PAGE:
Growing hellebores in Connecticut

Compelling Reasons to Include Hellebores in Your Garden

Hellebores are the very first blooming plants to show up in the nursery every spring. (And we say “spring” using quotation marks as it may still be winter per the calendar.) According to Sean, our horticulture guru here at The Gardener’s Center, hellebores have several common names that include Christmas Rose, Lenten Rose and Winter Rose (as a nod to the time they bloom), but here’s the spoiler… They’re not even closely related to roses.

Hellebores are in the ranunculus, or buttercup, family.

In fact, the flowers look very much like buttercups. Hellebores are in the genus of about 20 species, and in the world of plants, that’s actually a small group.

They originate in Eurasia, which means western Asia, eastern Europe, northern parts of Turkey, and the Balkan states. That’s their native range. So if you’re looking for native plants for your garden, hellebores aren’t going to tick that box. BUT, they tick a lot of other boxes and, according to Sean, they should definitely be in your life if they’re not already.

Hellebores are perennials.

They’re perennials that grow in USDA hardiness zones 5 through 8. The Gardener’s Center is in the southwest part of Connecticut, which is zone 6/7, depending on specific locations, so we’re right in the middle of their happy zone as far as temperatures go. Hellebores bloom late winter through early spring, often when there’s still snow on the ground.

They’re unique for a number of reasons…

  • Hellebores are evergreen, meaning the keep their leaves all winter.
  • They’re shade perennials. They’ll take a little morning sun, but they are shade plants through and through, and especially appreciate it in the afternoon.
  • They’re incredibly long lived and maintenance free. Think of hostas, daylilies, irises… Like those plants, hellebores can live for, say, forty years, and you never need to do anything except cut them back once a year. They don’t die off and disappear. Hellebores are that reliable.

What do we like the most about hellebores?

Number one, the shade tolerance is fantastic because there aren’t a lot of shady plants, especially that bloom.

Secondly, they’re critter-resistant. All parts of all hellebores are toxic, to both humans and animals, and the alkaloid that makes them toxic also makes them 100% resistant to animal “browsing.” Deer, rabbits and woodchucks will not be chewing on your hellebores.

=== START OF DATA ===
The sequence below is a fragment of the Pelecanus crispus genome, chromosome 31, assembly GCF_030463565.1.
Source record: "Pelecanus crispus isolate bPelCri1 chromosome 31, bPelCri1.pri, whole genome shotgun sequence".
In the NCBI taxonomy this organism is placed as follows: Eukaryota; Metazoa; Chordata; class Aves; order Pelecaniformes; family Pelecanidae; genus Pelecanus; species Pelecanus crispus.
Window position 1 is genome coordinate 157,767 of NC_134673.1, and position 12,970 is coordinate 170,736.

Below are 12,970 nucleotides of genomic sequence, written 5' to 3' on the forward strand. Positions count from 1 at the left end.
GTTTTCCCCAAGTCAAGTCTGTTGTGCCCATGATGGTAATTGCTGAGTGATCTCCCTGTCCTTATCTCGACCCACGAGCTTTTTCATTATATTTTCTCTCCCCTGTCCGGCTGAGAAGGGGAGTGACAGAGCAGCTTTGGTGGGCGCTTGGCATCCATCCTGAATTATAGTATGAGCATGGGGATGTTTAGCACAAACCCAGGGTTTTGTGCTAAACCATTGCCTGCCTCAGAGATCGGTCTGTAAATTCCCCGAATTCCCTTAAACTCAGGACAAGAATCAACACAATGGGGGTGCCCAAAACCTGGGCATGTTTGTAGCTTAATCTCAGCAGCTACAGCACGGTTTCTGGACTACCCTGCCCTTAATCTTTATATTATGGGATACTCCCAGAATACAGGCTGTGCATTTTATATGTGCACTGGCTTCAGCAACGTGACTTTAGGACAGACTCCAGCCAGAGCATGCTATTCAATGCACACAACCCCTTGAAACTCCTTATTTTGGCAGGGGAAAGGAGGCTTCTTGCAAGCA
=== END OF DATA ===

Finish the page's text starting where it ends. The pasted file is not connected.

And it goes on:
How do hellebores do double duty?

At The Gardener’s Center, we like to use tall, beautiful, blooming hellebores in our early-spring containers. They can be the star—the thriller—in your thriller/filler/spiller container choices. And THEN…

Once your spring containers are done, you can move your hellebores into the garden, and they may live for forty more years in your landscape. They spread and form little clumps, naturalizing and looking gorgeous. That means you’re not investing in a container plant that you’re going to throw away in a couple months.

Why are hellebores so expensive?

It’s true that they could cost twice as much as other perennials. Sean says there’s a couple of good reasons…

  • It takes a hellebore grown from seed three to five years to arrive at blooming age, whereas a lot of other perennials you buy just take one year. That means the growers have to spend a lot more time with the hellebores.
  • Some are grown from cuttings, which is also an expensive process.
  • Finally, a lot of the newer hellebores have patents on them, which adds to the cost.

According to Sean, hellebores are well worth the money.

  • They do double duty in spring, as container plants that then go into the garden.
  • They live “forever!”
  • The animals won’t eat them.
  • They grow in the shade.
  • And they’re green all winter.
  • They’re worth every penny!
If you want to take Sean’s advice and get some hellebores for your spring containers or to go straight into the garden, your friends at The Gardener’s Center are standing by, ready to help or answer any questions you may have!
Scroll to Top